California law provides protections for employees with disabilities that are independent from, and often broader than, those provided by the federal Americans with Disabilities Act.
The California Fair Employment and Housing Act (the “FEHA”) outlaws covered employers from engaging in several employment practices relating to persons with a qualifying physical disability, mental disability or medical condition who are able to perform the essential job duties with, or without, reasonable accommodation including:
- Refusing to hire or employ a person because of a disability or medical condition. (California Government Code § 12940(a));
- Terminating employment because of an employee’s disability or medical condition. (California Government Code § 12940(a));
- Discriminating against a person with a disability or medical condition, “incompensation or in terms, conditions, or privileges of employment.” (California Government Code § 12940(a));
- Failing to make reasonable accommodation for an employee with a known physical disability, mental disability, or a medical condition. (California Government Code § 12940(m));
- Failing to engage in a timely, good faith, interactive process with an employee with a qualifying disability or medical condition to determine effective reasonable accommodation. (California Government Code § 12940(n));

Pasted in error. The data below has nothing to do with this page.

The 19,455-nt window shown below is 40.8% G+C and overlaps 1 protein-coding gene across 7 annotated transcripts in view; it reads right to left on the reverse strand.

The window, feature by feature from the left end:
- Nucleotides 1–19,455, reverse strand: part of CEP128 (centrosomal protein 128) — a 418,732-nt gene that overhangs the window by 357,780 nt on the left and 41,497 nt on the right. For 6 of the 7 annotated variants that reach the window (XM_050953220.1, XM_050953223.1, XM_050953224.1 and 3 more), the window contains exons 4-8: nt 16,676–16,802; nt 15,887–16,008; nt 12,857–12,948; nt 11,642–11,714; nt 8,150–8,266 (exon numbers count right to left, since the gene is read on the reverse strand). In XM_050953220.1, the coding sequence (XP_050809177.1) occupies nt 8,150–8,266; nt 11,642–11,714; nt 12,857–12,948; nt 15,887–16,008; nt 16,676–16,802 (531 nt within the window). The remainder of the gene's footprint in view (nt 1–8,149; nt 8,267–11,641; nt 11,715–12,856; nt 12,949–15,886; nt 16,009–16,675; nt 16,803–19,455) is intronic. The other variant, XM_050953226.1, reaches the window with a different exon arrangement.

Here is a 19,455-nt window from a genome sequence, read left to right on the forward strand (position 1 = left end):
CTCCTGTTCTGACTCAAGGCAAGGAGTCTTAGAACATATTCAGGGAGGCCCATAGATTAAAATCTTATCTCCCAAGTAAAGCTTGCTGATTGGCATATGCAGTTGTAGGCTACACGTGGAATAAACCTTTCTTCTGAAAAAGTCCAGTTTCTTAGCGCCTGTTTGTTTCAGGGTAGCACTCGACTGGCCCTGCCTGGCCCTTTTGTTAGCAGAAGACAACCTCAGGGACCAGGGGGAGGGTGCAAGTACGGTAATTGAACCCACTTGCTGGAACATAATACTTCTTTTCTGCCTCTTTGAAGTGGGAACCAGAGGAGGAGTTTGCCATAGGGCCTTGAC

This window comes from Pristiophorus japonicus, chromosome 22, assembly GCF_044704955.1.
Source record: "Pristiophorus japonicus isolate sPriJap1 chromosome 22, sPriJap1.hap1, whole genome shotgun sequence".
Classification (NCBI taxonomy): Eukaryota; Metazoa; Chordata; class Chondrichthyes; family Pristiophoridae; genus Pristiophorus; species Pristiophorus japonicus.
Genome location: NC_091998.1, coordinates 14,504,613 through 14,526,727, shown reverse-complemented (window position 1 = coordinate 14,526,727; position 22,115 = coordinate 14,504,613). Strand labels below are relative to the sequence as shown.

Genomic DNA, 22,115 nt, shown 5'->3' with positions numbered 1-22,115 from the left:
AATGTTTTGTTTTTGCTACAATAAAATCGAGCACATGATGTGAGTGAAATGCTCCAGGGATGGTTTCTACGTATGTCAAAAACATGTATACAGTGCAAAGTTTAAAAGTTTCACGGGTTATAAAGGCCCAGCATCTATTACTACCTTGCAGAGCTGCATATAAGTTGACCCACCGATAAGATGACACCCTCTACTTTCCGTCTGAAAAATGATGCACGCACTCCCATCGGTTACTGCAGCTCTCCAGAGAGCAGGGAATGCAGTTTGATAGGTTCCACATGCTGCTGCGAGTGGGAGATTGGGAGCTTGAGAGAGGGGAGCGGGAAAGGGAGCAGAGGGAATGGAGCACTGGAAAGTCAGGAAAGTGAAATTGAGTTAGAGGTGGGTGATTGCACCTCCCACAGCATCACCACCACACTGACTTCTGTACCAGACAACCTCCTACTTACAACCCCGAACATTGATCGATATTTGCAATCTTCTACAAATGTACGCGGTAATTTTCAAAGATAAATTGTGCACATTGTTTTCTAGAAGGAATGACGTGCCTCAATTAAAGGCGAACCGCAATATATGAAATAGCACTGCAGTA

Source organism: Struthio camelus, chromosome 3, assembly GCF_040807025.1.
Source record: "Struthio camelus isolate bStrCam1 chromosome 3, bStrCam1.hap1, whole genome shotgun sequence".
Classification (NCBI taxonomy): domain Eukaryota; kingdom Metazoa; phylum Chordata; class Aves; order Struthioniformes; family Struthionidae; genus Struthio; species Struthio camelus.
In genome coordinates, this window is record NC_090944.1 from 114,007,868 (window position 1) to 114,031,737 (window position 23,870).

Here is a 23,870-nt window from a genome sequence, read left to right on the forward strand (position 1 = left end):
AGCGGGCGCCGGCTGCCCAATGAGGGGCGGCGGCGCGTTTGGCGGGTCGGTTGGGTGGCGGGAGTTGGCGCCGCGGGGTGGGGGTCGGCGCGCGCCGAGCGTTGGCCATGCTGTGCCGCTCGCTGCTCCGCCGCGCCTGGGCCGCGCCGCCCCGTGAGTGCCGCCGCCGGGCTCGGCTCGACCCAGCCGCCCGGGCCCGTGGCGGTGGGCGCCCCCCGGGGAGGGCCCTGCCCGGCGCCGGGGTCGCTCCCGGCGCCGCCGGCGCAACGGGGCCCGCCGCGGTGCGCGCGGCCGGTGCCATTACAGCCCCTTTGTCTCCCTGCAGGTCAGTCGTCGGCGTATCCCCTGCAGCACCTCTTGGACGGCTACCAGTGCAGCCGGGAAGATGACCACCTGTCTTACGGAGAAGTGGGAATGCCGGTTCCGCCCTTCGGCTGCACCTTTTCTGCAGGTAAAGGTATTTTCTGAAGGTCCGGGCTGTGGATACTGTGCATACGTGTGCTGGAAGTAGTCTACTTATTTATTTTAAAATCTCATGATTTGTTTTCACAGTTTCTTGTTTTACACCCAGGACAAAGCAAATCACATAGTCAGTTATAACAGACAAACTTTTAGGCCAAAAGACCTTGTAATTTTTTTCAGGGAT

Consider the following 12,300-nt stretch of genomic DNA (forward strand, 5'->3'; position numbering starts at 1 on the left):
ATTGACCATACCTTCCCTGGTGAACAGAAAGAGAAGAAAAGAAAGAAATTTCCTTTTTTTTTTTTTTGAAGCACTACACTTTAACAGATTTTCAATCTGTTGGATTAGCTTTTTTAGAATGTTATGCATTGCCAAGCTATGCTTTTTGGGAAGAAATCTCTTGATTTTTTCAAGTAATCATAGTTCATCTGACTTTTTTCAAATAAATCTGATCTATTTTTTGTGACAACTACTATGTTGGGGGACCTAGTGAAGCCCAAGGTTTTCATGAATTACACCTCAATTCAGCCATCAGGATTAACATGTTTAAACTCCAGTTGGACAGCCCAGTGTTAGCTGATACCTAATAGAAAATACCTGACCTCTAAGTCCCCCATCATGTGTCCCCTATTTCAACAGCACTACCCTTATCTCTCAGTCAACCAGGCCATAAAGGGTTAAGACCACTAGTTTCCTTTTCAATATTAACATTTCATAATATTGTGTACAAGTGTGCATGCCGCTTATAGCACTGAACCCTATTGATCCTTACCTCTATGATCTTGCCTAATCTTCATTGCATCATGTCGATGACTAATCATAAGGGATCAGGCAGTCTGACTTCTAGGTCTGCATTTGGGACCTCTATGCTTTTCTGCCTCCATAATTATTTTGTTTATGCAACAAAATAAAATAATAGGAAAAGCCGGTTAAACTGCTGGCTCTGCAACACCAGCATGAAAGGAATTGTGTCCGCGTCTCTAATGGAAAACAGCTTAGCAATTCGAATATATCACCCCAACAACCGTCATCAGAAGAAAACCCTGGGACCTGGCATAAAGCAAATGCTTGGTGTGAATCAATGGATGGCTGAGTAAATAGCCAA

- Failing to prevent discrimination and harassment of an employee based on his or her disability or medical condition. (California Government Code § 12940 (j)-(k)).
FEHA prohibits discrimination against employees who have a “physical disability, mental disability or medical condition.” FEHA’s coverage is broadly construed so that applicants and employees are protected from discrimination due to disabling physical or mental impairments. Many health problems and diseases can qualify as a FEHA-protected disability or medical condition including cancer, diabetes, heart disease, epilepsy and other physical or mental impairments that limit an individual’s ability to work or participate in other major life activities.
A FEHA-covered employer has an affirmative duty to make a reasonable accommodation for an employee with a known disability. Reasonable accommodation is individualized and it will vary depending on the particular situation. A non-exhaustive list of some forms of possible accommodation to consider includes: making existing facilities used by employees readily accessible to disabled persons; job restructuring, job reassignment, setting a part-time or modified work schedule, acquiring or modifying equipment or devices, or providing the employee accrued paid leave, or an unpaid leave of absence, for treatment or recovery. A FEHA-covered employer must engage in a timely interactive process in response to an employee’s request for reasonable accommodation of a known disability or medical condition.
Contact our office today to speak with a lawyer if you believe that you have suffered workplace discrimination due to a physical disability, mental disability or medical condition.